Advaita Philosophy, Yoga Philosophy

The soul as individual consciousness — Part III


Brihadaranyaka Upanishad:


‘Which is the self?’ ‘This infinite entity, (Purusa) that is identified with the intellect and is in the midst of the organs, the self effulgent light within the heart (intellect). Assuming the likeness of the intellect, it moves between the two worlds; it things, as it were, and shakes, as it were...

This sutra can also be read as defining an individual soul that ‘lights up’ the intellect, which is by itself unconscious, etc. The self can be seen as an independent entity, the atman or Jiva, which is called here the ‘Purusa’, the first born. It is this soul which is in the midst of the intellect and lights up or gives the intellect life. This is the common reading of this and the following sutras, and this is how Sankaracharya also has explained them. Of course with such a definition, this purusa, being tied up with a particular intellect, then cannot be undefined, unlimited, etc.

However, we can also understand it as: our self is the absolute Brahman itself. Our intellect, etc. are all modifications of Brahman, and Brahman supports this. When the question is raised, which is the self, which is our internal ruler , then the answer always in the Upanishads is, the absolute Brahman. It is this which is our real self. There is no other self than the absolute Brahman. Hence the Purusa defined here is the absolute Brahman itself and not a separate independent entity. Of course, our relative self is our consciousness only, but the absolute self is the Brahman.

Hence it says, ‘this infinite entity, the Purusa, that is identified with the intellect, ie, our individual consciousness. Our individual consciousness would not exist without the Brahman as its support, and hence there are two levels of existence, our individual consciousness, ie, the intellect, and our true self, the Absolute Brahman that supports, or is identified with, the intellect.

But the following sutras make it clear that the first explanation, ie, Purusa as an independent soul, is meant here. This and the other sutras describe the function of the soul during sleep, waking and dream states, and also that of deep sleep. The remaining sutras describe the soul during death and rebirth.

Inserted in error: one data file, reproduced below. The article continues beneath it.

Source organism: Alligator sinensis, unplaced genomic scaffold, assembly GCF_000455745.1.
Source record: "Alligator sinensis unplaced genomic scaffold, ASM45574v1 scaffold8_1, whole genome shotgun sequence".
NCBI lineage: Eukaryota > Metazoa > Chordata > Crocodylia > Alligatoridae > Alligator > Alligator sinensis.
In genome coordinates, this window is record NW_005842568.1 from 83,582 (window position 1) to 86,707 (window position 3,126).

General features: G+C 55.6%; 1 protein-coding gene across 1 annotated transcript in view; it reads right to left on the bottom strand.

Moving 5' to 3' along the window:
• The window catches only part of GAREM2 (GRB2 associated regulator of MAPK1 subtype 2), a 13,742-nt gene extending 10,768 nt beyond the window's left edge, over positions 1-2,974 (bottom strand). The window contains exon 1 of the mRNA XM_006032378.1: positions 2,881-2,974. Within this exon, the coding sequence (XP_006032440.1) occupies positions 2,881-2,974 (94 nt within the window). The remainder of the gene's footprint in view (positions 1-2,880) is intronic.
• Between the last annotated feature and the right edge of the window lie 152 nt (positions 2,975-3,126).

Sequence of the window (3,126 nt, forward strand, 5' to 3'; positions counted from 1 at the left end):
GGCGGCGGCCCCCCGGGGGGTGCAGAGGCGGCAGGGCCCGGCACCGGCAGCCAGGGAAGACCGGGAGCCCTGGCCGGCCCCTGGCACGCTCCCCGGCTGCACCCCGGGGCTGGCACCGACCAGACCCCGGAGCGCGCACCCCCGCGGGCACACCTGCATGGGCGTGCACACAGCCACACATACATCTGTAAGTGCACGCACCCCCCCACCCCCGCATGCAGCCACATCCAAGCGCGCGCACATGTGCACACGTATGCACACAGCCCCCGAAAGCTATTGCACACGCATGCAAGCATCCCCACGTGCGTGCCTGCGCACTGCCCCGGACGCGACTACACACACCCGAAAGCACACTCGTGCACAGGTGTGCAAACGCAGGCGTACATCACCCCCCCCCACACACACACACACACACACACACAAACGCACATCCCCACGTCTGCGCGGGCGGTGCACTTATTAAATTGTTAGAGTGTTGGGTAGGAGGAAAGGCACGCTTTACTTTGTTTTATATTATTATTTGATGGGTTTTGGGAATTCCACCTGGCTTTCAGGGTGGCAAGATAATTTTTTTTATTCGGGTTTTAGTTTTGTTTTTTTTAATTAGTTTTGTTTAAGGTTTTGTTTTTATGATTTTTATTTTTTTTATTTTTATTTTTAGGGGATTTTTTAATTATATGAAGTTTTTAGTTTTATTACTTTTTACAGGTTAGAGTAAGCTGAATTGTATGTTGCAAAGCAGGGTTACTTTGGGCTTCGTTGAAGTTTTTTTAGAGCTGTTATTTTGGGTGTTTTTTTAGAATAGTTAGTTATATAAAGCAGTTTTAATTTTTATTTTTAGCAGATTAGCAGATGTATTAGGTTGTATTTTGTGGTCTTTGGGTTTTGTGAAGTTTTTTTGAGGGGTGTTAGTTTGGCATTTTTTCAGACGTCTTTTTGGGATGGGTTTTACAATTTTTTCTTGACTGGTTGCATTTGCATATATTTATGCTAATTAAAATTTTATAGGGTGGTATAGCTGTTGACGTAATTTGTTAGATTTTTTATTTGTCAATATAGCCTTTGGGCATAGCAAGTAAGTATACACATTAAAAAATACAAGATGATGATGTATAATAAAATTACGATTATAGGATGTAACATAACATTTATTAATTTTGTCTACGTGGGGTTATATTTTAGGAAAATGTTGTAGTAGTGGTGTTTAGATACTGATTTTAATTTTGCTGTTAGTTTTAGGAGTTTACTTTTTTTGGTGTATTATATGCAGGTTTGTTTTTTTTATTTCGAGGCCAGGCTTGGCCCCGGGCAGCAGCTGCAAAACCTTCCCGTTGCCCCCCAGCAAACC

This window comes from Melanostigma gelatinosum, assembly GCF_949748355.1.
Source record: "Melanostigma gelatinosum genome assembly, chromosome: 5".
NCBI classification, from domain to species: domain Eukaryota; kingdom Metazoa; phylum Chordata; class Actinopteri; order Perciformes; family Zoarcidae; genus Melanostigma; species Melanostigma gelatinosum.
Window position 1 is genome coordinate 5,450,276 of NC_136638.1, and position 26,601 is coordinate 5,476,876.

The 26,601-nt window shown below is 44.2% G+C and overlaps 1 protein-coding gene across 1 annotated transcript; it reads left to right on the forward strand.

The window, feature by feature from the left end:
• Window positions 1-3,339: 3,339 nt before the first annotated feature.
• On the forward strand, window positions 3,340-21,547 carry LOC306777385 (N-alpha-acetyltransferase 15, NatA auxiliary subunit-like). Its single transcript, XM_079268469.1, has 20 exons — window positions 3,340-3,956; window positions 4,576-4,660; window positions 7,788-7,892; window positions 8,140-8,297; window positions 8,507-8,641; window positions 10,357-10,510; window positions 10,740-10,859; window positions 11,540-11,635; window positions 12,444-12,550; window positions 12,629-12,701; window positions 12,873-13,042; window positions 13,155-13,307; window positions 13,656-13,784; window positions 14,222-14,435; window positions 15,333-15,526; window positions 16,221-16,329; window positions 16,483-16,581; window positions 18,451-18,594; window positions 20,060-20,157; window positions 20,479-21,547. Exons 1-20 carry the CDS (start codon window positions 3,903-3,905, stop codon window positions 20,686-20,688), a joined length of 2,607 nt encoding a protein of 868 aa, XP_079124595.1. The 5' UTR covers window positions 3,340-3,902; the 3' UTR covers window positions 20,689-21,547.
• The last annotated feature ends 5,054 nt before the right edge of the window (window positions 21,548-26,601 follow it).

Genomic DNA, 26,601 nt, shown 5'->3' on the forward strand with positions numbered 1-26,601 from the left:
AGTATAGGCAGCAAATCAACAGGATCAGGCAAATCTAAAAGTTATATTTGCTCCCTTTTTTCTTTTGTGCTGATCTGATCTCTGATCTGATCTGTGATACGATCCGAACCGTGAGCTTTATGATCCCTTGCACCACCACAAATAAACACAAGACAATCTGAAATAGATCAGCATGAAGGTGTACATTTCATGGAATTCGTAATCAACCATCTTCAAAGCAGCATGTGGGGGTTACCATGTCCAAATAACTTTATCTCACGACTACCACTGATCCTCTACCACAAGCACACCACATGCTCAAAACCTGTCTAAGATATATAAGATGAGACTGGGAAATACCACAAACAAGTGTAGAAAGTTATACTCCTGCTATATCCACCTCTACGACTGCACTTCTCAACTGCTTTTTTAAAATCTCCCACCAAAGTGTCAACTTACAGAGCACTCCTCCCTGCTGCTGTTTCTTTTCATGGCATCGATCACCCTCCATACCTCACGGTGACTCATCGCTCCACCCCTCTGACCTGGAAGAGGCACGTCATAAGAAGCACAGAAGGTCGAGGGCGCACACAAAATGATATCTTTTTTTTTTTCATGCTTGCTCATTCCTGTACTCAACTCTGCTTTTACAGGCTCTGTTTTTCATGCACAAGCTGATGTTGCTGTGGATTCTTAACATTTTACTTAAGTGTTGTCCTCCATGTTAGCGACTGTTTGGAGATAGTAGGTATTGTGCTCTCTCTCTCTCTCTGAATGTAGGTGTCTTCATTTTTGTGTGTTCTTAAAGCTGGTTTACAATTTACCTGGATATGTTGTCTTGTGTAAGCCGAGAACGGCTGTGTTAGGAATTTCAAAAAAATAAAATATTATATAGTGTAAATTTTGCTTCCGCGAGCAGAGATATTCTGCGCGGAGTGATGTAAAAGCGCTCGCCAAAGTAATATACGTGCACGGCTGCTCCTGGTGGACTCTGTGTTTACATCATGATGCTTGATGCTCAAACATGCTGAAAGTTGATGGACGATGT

In the Upanishads, the soul comes to be defined as an independent entity whenever firstly, it is described in relation to sleep/dream states and secondly, when it is described in relation to death. But in the rest, the soul is not considered separately and it is repeatedly emphasized that our self, or atman, is the absolute Brahman itself.

The following sutras from 4.3.8 onwards, describe an independent soul and its functions during the stages of deep sleep, dreams, death, etc.

4.3.8 says, ‘That man, when he is born..’ describing the soul as a man, since it is the true self, and how it takes up a body during birth and then discards it during death along with its evils. The following sutras describe how the man has two abodes, this and the next, meaning the next life. The soul during dreams creates its own dream world. This radiant infinite being (Purusa) during the dream state is described as leaving the body aside and sporting in his own dream world. He preserves the body with the vital force when he roams out of it (into his dream world). The Purusa is described as a great fish which moves alternately between this bank and the next, meaning the waking world and the dream state, and returns back to its body from the dream state like a hawk or falcon flying in the sky returning to its nest when tired.

But during deep sleep, the Purusa is fully embraced by the Supreme Self, the Absolute Brahman, and does not know anything. The Purusa is then said to know a supreme bliss, the bliss of Brahman.

This idea, that the soul during deep sleep, is merged into Brahman and enjoys the supreme bliss of knowing Brahman, is emphasized in the Upanishads. It appears somewhat incongruous, as surely we are not aware of any such bliss when we fall asleep. This is one of the logical inconsistencies that we are thrown into whenever we try to think of the soul as an independent entity.

The deep bliss of attaining Brahman is described beautifully here, comparing it with the bliss of human joy first. It is said, ‘He who is perfect of physique and prosperous among men, the ruler of others, and most lavishly supplied with all human enjoyments, represents greatest joy among men. This human joy multiplied a hundred times makes one unit of joy for the manes (ancestors) who have won the world for theirs.’ This goes on, multiplying the joy by a hundred times each time for the world of celestial minstrels, gods of action, gods of birth, and so on, till we come to the ‘one unit of joy in the world of Brahman’. Thus the joy of knowing Brahman is compared ultimately to human joy, but said to be several million times this joy.

After describing this joy, the sutras go on to describe what happens to the soul after death in the next section, section 4.

It is said that during the time of death, all the senses like the eye, nose, etc. retreat into the Brahman. The self departs from the heart, either through the top of the head, the eye or any other part of the body. When it departs, the vital force also departs and the body falls dead. It is then said (4.4.2):

‘...Then the self has particular consciousness, and goes to the body which is related to that consciousness. It is followed by knowledge, work and past experience’